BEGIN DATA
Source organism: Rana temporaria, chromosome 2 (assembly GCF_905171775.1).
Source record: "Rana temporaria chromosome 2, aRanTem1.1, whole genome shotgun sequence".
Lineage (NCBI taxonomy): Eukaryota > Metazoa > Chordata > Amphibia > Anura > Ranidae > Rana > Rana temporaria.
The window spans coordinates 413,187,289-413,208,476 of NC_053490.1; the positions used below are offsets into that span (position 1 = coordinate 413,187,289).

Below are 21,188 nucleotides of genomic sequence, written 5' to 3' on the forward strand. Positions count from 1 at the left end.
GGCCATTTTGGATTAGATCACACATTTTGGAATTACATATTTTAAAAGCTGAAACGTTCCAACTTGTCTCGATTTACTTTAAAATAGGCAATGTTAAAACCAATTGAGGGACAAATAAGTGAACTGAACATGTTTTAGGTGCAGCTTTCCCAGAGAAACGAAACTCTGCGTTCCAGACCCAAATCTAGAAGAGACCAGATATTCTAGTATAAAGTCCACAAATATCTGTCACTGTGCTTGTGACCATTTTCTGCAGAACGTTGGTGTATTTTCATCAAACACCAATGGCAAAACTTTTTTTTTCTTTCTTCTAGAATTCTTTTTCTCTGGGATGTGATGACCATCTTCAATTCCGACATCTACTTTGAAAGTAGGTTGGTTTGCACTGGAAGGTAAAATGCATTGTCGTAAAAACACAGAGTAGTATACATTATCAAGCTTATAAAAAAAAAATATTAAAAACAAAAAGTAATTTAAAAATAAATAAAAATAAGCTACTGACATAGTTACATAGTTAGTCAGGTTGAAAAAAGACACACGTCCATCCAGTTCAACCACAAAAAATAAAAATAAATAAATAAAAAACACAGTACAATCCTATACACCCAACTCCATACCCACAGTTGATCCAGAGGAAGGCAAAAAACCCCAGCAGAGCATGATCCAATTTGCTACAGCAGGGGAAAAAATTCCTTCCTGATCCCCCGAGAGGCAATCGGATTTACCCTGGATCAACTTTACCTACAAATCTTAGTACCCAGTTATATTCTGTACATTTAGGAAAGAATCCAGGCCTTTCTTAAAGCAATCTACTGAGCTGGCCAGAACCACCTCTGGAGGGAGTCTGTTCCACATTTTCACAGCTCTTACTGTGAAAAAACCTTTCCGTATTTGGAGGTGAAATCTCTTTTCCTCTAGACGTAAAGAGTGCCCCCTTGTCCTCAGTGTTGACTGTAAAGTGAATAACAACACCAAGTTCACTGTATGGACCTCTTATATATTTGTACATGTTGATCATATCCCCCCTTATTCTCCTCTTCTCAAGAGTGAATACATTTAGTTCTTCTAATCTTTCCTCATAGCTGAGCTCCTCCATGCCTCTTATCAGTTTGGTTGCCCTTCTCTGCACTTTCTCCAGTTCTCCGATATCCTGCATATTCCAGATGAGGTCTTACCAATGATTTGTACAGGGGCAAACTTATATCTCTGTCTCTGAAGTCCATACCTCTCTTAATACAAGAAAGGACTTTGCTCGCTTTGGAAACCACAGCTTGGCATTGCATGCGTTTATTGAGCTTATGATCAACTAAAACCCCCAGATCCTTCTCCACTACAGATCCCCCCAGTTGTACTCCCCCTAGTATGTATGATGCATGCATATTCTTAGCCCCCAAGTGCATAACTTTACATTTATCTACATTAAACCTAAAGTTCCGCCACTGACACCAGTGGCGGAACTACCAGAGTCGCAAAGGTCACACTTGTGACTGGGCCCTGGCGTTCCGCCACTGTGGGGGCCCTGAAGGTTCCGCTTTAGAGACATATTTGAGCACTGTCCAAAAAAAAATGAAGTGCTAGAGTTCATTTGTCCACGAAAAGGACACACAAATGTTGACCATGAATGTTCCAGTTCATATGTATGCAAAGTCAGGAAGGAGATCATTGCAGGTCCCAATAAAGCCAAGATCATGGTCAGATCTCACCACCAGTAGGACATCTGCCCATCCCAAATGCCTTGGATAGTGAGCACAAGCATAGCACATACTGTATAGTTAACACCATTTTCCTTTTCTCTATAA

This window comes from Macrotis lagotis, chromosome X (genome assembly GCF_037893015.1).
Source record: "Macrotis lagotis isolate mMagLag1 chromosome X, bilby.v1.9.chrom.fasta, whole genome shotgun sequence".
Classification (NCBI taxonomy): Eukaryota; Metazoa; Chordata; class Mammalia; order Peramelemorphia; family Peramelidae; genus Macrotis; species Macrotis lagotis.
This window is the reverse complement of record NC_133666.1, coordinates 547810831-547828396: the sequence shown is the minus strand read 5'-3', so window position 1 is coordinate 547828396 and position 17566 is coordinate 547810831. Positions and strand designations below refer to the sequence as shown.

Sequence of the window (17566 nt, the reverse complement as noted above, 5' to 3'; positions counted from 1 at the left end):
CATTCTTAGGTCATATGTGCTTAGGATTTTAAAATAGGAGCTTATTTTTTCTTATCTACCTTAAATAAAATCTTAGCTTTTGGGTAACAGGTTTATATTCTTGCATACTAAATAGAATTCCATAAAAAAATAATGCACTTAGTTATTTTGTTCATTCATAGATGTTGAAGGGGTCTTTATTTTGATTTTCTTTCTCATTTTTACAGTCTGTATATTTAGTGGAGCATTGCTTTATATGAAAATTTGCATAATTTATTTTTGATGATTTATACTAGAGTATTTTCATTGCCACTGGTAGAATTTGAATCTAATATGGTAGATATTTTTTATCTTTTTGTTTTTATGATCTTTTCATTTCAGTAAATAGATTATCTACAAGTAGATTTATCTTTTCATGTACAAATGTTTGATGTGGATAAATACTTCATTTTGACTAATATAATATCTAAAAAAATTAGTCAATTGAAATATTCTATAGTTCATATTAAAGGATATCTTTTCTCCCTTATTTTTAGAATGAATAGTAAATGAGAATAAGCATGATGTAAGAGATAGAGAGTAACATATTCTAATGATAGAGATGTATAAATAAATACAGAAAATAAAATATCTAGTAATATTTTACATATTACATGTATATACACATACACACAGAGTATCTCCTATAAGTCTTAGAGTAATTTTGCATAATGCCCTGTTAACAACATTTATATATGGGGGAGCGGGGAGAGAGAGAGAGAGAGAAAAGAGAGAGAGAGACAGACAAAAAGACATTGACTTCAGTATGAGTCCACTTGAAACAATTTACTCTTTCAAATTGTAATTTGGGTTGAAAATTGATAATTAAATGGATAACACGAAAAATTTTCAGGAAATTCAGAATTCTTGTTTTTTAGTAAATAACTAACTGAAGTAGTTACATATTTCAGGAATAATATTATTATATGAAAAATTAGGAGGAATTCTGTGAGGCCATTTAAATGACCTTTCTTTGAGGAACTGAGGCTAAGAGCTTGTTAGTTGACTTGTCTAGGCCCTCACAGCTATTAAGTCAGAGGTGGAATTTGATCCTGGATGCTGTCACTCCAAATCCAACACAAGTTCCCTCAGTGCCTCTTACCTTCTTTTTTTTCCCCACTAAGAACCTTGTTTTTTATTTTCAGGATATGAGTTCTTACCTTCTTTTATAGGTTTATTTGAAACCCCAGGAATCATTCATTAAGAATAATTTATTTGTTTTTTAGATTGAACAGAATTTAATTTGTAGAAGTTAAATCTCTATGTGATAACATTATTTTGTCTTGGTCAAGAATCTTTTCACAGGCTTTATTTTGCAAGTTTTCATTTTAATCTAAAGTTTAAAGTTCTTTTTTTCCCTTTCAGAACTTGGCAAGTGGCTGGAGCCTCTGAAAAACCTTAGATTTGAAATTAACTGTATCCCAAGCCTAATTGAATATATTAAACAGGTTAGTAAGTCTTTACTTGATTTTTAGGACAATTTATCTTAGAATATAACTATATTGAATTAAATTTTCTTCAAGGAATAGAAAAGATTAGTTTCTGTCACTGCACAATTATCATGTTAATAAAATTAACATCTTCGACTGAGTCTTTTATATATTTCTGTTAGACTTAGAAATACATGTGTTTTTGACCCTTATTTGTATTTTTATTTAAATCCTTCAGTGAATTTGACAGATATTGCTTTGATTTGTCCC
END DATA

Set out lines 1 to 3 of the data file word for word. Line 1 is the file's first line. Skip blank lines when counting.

Source organism: Rana temporaria, chromosome 2 (assembly GCF_905171775.1).
Source record: "Rana temporaria chromosome 2, aRanTem1.1, whole genome shotgun sequence".
Lineage (NCBI taxonomy): Eukaryota > Metazoa > Chordata > Amphibia > Anura > Ranidae > Rana > Rana temporaria.